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Evaluation of Wave Forecasts Consistent with Tropical Cyclone Warning Center Wind Forecasts

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  • 1 * Naval Research Laboratory, Monterey, California
  • | 2 Fleet Numerical Meteorology and Oceanography Center, Monterey, California
  • | 3 DeVine Consulting, Monterey, California
  • | 4 NOAA/NCEP/Environmental Modeling Center, Camp Springs, Maryland
  • | 5 National Hurricane Center, Miami, Florida
  • | 6 ** NOAA/GFDL, Princeton, New Jersey
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Abstract

An algorithm to generate wave fields consistent with forecasts from the official U.S. tropical cyclone forecast centers has been made available in near–real time to forecasters since summer 2007. The algorithm removes the tropical cyclone from numerical weather prediction model surface wind field forecasts, replaces the removed winds with interpolated values from surrounding grid points, and then adds a surface wind field generated from the official forecast into the background. The modified wind fields are then used as input into the WAVEWATCH III model to provide seas consistent with the official tropical cyclone forecasts. Although this product is appealing to forecasters because of its consistency and its superior tropical cyclone track forecast, there has been only anecdotal evaluation of resulting wave fields to date. This study evaluates this new algorithm for two years’ worth of Atlantic tropical cyclones and compares results with those of WAVEWATCH III run with U.S. Navy Operational Global Atmospheric Prediction System (NOGAPS) surface winds alone. Results show that the new algorithm has generally improved forecasts of maximum significant wave heights and 12-ft seas’ radii in proximity to tropical cyclones when compared with forecasts produced using only the NOGAPS surface winds.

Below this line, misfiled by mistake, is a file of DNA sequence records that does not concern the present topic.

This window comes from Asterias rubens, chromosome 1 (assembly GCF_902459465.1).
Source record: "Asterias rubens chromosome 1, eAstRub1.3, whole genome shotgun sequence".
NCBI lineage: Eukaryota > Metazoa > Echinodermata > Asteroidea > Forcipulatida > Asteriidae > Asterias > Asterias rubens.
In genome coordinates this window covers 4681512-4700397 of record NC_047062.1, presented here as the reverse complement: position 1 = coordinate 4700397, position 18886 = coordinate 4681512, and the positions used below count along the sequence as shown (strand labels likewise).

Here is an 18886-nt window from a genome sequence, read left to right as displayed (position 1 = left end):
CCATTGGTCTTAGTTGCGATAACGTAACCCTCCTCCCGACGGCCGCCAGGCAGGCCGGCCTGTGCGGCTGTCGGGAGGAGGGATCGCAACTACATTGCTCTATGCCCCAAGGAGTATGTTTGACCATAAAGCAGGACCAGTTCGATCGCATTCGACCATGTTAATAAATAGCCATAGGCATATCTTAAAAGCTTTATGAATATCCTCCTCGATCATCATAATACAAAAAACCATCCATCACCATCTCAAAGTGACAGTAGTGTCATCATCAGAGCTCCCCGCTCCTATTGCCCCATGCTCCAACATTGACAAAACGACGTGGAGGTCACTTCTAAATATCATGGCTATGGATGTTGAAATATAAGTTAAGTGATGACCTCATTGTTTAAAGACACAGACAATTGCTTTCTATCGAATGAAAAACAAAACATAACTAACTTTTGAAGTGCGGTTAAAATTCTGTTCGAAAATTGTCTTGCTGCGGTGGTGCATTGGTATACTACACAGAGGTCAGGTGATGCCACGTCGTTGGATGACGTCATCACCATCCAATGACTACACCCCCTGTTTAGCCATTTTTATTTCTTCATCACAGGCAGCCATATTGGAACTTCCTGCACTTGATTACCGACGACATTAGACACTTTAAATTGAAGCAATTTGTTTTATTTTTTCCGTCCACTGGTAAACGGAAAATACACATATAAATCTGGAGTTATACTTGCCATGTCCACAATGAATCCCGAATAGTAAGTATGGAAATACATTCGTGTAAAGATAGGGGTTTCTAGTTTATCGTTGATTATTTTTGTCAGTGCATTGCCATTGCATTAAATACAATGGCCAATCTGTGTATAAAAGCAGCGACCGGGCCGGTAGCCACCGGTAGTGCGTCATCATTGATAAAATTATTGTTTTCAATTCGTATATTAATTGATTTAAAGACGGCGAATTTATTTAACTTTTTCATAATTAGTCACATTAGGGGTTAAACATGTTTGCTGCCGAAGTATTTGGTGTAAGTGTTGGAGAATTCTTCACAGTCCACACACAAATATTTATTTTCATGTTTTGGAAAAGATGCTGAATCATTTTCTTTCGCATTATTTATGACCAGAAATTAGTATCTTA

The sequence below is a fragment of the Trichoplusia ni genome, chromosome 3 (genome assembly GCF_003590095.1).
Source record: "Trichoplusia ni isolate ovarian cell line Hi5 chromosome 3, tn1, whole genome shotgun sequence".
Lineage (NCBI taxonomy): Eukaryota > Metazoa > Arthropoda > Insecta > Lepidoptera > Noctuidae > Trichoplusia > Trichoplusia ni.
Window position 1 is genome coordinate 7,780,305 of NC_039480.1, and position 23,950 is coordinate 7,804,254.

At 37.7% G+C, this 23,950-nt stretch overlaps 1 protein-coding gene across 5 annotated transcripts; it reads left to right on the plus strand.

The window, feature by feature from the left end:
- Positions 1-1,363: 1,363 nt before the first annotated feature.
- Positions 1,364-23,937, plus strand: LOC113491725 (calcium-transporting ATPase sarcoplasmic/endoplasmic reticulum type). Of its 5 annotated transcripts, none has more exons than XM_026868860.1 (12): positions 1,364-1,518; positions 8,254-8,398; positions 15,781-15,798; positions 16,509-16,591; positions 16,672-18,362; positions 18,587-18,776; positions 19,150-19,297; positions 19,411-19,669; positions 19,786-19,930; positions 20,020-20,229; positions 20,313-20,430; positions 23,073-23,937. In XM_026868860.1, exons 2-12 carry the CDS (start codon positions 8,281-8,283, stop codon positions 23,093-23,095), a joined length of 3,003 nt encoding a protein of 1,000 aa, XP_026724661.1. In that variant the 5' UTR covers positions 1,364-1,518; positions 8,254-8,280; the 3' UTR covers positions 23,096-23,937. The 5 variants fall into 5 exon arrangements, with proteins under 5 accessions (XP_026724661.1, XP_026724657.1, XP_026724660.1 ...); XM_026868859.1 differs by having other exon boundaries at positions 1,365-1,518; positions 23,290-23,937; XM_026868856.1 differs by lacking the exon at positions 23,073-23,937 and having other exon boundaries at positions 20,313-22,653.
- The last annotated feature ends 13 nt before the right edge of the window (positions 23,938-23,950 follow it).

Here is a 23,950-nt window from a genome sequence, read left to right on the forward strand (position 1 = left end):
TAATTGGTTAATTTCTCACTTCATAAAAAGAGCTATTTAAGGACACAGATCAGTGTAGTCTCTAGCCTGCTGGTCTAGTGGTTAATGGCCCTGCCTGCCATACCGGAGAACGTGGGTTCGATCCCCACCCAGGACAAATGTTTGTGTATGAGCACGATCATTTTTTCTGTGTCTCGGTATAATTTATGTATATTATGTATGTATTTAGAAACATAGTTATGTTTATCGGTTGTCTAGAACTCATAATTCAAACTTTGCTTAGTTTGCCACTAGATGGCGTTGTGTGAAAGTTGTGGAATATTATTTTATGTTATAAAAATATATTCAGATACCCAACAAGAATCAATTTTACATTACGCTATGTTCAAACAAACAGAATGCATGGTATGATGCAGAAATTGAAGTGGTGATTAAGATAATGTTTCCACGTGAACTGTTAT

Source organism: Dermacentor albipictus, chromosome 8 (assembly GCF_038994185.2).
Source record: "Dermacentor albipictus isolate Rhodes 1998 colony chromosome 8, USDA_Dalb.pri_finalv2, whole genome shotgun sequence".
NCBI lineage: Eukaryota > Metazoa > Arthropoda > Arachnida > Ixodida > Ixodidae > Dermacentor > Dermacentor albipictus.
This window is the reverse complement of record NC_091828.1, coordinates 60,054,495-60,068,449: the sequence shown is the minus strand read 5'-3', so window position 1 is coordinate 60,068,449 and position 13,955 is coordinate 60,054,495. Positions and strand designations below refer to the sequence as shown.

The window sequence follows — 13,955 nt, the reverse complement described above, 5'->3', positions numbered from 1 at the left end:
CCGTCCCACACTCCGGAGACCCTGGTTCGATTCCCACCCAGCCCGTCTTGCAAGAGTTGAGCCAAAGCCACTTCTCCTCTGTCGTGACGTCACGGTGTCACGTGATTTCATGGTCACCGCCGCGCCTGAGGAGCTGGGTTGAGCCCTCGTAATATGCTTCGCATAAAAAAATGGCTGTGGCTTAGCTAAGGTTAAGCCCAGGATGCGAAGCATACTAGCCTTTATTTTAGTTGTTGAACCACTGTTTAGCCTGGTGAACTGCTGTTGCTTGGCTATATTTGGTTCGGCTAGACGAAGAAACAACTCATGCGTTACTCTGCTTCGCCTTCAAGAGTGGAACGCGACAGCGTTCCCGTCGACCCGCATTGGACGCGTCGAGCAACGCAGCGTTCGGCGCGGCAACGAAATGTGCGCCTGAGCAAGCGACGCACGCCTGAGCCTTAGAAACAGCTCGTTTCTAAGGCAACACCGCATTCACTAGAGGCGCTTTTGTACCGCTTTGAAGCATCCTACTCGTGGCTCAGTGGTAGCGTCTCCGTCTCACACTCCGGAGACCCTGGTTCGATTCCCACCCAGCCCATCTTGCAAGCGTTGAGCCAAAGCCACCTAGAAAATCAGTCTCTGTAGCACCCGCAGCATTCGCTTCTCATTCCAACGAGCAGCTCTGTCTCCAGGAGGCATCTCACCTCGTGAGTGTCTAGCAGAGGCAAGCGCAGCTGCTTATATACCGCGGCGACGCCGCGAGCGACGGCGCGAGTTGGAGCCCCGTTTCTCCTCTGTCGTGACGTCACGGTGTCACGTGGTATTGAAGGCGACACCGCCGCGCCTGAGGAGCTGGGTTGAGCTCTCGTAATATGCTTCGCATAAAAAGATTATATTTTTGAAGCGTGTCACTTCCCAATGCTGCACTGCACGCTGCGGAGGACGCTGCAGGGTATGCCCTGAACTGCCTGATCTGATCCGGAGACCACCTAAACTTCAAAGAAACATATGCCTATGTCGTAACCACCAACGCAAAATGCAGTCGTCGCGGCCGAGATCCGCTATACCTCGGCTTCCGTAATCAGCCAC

Corresponding author address: Charles R. Sampson, NRL, 7 Grace Hopper Ave., Stop 2, Monterey, CA 93943-5502. E-mail: sampson@nrlmry.navy.mil

Abstract

An algorithm to generate wave fields consistent with forecasts from the official U.S. tropical cyclone forecast centers has been made available in near–real time to forecasters since summer 2007. The algorithm removes the tropical cyclone from numerical weather prediction model surface wind field forecasts, replaces the removed winds with interpolated values from surrounding grid points, and then adds a surface wind field generated from the official forecast into the background. The modified wind fields are then used as input into the WAVEWATCH III model to provide seas consistent with the official tropical cyclone forecasts. Although this product is appealing to forecasters because of its consistency and its superior tropical cyclone track forecast, there has been only anecdotal evaluation of resulting wave fields to date. This study evaluates this new algorithm for two years’ worth of Atlantic tropical cyclones and compares results with those of WAVEWATCH III run with U.S. Navy Operational Global Atmospheric Prediction System (NOGAPS) surface winds alone. Results show that the new algorithm has generally improved forecasts of maximum significant wave heights and 12-ft seas’ radii in proximity to tropical cyclones when compared with forecasts produced using only the NOGAPS surface winds.

Corresponding author address: Charles R. Sampson, NRL, 7 Grace Hopper Ave., Stop 2, Monterey, CA 93943-5502. E-mail: sampson@nrlmry.navy.mil
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